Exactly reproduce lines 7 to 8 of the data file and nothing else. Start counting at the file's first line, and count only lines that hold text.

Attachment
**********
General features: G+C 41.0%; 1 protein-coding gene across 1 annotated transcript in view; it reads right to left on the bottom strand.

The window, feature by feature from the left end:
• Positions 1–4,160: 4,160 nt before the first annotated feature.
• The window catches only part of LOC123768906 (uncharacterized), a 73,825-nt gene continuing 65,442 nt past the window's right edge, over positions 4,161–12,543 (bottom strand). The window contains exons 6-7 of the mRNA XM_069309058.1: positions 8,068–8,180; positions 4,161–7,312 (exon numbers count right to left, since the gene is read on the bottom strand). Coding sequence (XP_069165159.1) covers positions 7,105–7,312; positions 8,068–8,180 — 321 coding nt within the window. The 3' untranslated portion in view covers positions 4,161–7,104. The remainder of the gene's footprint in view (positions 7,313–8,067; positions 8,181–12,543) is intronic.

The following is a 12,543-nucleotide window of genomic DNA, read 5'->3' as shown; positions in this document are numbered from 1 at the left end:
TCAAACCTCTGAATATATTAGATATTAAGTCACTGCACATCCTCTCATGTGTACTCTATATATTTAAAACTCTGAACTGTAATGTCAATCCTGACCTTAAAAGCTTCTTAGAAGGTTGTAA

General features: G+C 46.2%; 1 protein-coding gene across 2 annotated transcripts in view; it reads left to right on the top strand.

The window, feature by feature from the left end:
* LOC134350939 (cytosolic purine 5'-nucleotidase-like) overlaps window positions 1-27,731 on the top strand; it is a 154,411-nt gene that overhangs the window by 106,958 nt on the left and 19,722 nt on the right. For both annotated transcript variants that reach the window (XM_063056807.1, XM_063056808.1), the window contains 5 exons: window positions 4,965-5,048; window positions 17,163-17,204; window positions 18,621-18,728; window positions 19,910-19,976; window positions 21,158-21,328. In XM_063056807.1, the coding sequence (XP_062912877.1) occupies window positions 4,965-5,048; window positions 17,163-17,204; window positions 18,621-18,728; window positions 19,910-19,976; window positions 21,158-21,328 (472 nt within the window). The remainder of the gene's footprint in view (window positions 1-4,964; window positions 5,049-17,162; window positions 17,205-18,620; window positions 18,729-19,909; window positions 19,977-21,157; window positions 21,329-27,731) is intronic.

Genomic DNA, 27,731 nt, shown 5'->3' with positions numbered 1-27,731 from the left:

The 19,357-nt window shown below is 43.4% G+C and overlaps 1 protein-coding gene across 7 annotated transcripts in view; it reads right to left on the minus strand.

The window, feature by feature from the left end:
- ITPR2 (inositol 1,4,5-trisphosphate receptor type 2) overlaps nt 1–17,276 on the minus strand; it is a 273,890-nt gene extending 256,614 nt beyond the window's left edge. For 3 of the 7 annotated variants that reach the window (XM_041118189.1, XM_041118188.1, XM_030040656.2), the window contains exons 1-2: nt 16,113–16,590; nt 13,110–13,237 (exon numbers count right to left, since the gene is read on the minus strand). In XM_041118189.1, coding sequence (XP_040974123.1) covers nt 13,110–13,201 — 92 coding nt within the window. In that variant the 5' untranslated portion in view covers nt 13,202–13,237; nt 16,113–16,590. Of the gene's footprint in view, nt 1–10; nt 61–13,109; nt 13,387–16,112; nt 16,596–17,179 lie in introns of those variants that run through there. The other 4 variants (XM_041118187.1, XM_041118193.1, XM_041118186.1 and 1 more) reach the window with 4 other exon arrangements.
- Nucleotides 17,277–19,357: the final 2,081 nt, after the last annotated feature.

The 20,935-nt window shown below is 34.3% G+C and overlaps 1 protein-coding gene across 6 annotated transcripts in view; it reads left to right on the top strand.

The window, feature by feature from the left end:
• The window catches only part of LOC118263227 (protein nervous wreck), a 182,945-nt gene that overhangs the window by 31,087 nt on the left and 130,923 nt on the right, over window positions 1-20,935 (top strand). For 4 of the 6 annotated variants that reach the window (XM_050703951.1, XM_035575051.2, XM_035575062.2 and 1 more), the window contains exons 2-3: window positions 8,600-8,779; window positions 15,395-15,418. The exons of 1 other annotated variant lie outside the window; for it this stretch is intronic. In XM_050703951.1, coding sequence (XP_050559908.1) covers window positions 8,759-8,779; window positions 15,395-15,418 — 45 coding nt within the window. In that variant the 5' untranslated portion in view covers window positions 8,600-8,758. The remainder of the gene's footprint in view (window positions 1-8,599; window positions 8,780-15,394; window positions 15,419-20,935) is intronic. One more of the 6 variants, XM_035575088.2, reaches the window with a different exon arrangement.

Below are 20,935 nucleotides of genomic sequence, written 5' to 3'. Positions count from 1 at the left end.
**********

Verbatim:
General features: G+C 46.2%; 1 protein-coding gene across 2 annotated transcripts in view; it reads left to right on the top strand.

The window, feature by feature from the left end: